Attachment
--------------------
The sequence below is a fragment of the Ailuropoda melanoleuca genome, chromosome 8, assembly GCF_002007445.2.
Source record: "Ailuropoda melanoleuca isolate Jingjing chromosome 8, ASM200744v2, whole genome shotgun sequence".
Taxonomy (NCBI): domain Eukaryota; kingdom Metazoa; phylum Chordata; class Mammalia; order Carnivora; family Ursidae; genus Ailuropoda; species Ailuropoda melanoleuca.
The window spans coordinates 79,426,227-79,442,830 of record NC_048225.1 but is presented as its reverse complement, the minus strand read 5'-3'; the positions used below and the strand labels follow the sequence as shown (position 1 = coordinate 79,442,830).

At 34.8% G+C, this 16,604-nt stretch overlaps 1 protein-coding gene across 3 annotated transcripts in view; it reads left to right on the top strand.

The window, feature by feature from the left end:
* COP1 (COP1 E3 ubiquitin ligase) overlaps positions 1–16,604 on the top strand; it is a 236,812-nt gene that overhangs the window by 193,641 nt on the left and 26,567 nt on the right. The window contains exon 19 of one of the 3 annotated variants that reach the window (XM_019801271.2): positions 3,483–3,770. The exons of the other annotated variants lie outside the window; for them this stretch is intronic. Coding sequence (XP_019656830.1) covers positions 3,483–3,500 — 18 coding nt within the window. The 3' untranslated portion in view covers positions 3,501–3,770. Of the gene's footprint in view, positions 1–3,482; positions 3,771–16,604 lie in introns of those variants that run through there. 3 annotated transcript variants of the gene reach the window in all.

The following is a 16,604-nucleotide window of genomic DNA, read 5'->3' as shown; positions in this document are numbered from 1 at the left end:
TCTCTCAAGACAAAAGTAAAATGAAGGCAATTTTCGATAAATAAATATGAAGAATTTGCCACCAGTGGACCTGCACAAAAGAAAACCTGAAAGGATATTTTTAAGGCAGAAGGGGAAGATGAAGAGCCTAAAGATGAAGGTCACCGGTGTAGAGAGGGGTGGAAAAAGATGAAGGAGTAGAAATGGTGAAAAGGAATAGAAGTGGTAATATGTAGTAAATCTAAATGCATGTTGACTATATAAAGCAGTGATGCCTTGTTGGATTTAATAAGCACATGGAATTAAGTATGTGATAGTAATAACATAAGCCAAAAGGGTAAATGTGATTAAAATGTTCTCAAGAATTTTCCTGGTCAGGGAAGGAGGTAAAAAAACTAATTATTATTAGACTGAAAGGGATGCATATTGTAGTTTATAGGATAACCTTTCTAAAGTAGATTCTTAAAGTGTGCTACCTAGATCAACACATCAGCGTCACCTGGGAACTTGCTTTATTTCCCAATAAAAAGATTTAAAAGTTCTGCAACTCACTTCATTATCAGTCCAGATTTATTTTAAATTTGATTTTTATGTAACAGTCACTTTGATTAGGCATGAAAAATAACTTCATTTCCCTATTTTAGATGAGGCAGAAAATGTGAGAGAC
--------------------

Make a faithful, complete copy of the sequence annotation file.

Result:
The sequence below is a fragment of the Ailuropoda melanoleuca genome, chromosome 8, assembly GCF_002007445.2.
Source record: "Ailuropoda melanoleuca isolate Jingjing chromosome 8, ASM200744v2, whole genome shotgun sequence".
Taxonomy (NCBI): domain Eukaryota; kingdom Metazoa; phylum Chordata; class Mammalia; order Carnivora; family Ursidae; genus Ailuropoda; species Ailuropoda melanoleuca.
The window spans coordinates 79,426,227-79,442,830 of record NC_048225.1 but is presented as its reverse complement, the minus strand read 5'-3'; the positions used below and the strand labels follow the sequence as shown (position 1 = coordinate 79,442,830).

At 34.8% G+C, this 16,604-nt stretch overlaps 1 protein-coding gene across 3 annotated transcripts in view; it reads left to right on the top strand.

The window, feature by feature from the left end:
* COP1 (COP1 E3 ubiquitin ligase) overlaps positions 1–16,604 on the top strand; it is a 236,812-nt gene that overhangs the window by 193,641 nt on the left and 26,567 nt on the right. The window contains exon 19 of one of the 3 annotated variants that reach the window (XM_019801271.2): positions 3,483–3,770. The exons of the other annotated variants lie outside the window; for them this stretch is intronic. Coding sequence (XP_019656830.1) covers positions 3,483–3,500 — 18 coding nt within the window. The 3' untranslated portion in view covers positions 3,501–3,770. Of the gene's footprint in view, positions 1–3,482; positions 3,771–16,604 lie in introns of those variants that run through there. 3 annotated transcript variants of the gene reach the window in all.

The following is a 16,604-nucleotide window of genomic DNA, read 5'->3' as shown; positions in this document are numbered from 1 at the left end:
TCTCTCAAGACAAAAGTAAAATGAAGGCAATTTTCGATAAATAAATATGAAGAATTTGCCACCAGTGGACCTGCACAAAAGAAAACCTGAAAGGATATTTTTAAGGCAGAAGGGGAAGATGAAGAGCCTAAAGATGAAGGTCACCGGTGTAGAGAGGGGTGGAAAAAGATGAAGGAGTAGAAATGGTGAAAAGGAATAGAAGTGGTAATATGTAGTAAATCTAAATGCATGTTGACTATATAAAGCAGTGATGCCTTGTTGGATTTAATAAGCACATGGAATTAAGTATGTGATAGTAATAACATAAGCCAAAAGGGTAAATGTGATTAAAATGTTCTCAAGAATTTTCCTGGTCAGGGAAGGAGGTAAAAAAACTAATTATTATTAGACTGAAAGGGATGCATATTGTAGTTTATAGGATAACCTTTCTAAAGTAGATTCTTAAAGTGTGCTACCTAGATCAACACATCAGCGTCACCTGGGAACTTGCTTTATTTCCCAATAAAAAGATTTAAAAGTTCTGCAACTCACTTCATTATCAGTCCAGATTTATTTTAAATTTGATTTTTATGTAACAGTCACTTTGATTAGGCATGAAAAATAACTTCATTTCCCTATTTTAGATGAGGCAGAAAATGTGAGAGAC